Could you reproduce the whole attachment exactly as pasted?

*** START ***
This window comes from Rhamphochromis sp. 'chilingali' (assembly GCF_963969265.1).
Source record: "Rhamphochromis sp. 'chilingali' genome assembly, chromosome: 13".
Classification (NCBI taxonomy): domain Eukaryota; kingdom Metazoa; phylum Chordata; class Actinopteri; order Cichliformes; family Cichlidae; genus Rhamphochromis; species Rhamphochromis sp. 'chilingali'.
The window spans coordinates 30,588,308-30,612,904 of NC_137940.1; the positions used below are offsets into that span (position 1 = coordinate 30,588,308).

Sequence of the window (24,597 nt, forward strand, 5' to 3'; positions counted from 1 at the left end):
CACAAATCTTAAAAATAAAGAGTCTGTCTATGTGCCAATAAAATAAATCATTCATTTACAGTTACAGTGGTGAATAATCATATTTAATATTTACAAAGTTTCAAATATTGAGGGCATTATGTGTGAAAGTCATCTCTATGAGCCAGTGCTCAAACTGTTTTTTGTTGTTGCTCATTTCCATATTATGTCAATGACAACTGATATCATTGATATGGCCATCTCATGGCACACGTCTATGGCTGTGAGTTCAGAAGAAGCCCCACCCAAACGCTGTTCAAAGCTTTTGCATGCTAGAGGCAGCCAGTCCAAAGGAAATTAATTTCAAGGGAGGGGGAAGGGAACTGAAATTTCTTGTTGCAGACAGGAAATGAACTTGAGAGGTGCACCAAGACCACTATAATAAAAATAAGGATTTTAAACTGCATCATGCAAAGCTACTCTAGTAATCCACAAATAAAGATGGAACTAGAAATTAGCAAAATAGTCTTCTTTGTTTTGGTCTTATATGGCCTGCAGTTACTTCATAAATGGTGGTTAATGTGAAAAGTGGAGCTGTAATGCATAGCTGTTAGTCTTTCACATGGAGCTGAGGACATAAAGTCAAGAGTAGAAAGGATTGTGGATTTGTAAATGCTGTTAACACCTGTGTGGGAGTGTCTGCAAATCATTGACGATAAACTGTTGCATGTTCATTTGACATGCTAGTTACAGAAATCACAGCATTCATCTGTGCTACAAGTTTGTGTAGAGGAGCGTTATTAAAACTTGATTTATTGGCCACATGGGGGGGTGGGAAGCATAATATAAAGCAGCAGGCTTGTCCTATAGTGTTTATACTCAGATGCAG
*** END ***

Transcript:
This window comes from Rhamphochromis sp. 'chilingali' (assembly GCF_963969265.1).
Source record: "Rhamphochromis sp. 'chilingali' genome assembly, chromosome: 13".
Classification (NCBI taxonomy): domain Eukaryota; kingdom Metazoa; phylum Chordata; class Actinopteri; order Cichliformes; family Cichlidae; genus Rhamphochromis; species Rhamphochromis sp. 'chilingali'.
The window spans coordinates 30,588,308-30,612,904 of NC_137940.1; the positions used below are offsets into that span (position 1 = coordinate 30,588,308).

Sequence of the window (24,597 nt, forward strand, 5' to 3'; positions counted from 1 at the left end):
CACAAATCTTAAAAATAAAGAGTCTGTCTATGTGCCAATAAAATAAATCATTCATTTACAGTTACAGTGGTGAATAATCATATTTAATATTTACAAAGTTTCAAATATTGAGGGCATTATGTGTGAAAGTCATCTCTATGAGCCAGTGCTCAAACTGTTTTTTGTTGTTGCTCATTTCCATATTATGTCAATGACAACTGATATCATTGATATGGCCATCTCATGGCACACGTCTATGGCTGTGAGTTCAGAAGAAGCCCCACCCAAACGCTGTTCAAAGCTTTTGCATGCTAGAGGCAGCCAGTCCAAAGGAAATTAATTTCAAGGGAGGGGGAAGGGAACTGAAATTTCTTGTTGCAGACAGGAAATGAACTTGAGAGGTGCACCAAGACCACTATAATAAAAATAAGGATTTTAAACTGCATCATGCAAAGCTACTCTAGTAATCCACAAATAAAGATGGAACTAGAAATTAGCAAAATAGTCTTCTTTGTTTTGGTCTTATATGGCCTGCAGTTACTTCATAAATGGTGGTTAATGTGAAAAGTGGAGCTGTAATGCATAGCTGTTAGTCTTTCACATGGAGCTGAGGACATAAAGTCAAGAGTAGAAAGGATTGTGGATTTGTAAATGCTGTTAACACCTGTGTGGGAGTGTCTGCAAATCATTGACGATAAACTGTTGCATGTTCATTTGACATGCTAGTTACAGAAATCACAGCATTCATCTGTGCTACAAGTTTGTGTAGAGGAGCGTTATTAAAACTTGATTTATTGGCCACATGGGGGGGTGGGAAGCATAATATAAAGCAGCAGGCTTGTCCTATAGTGTTTATACTCAGATGCAG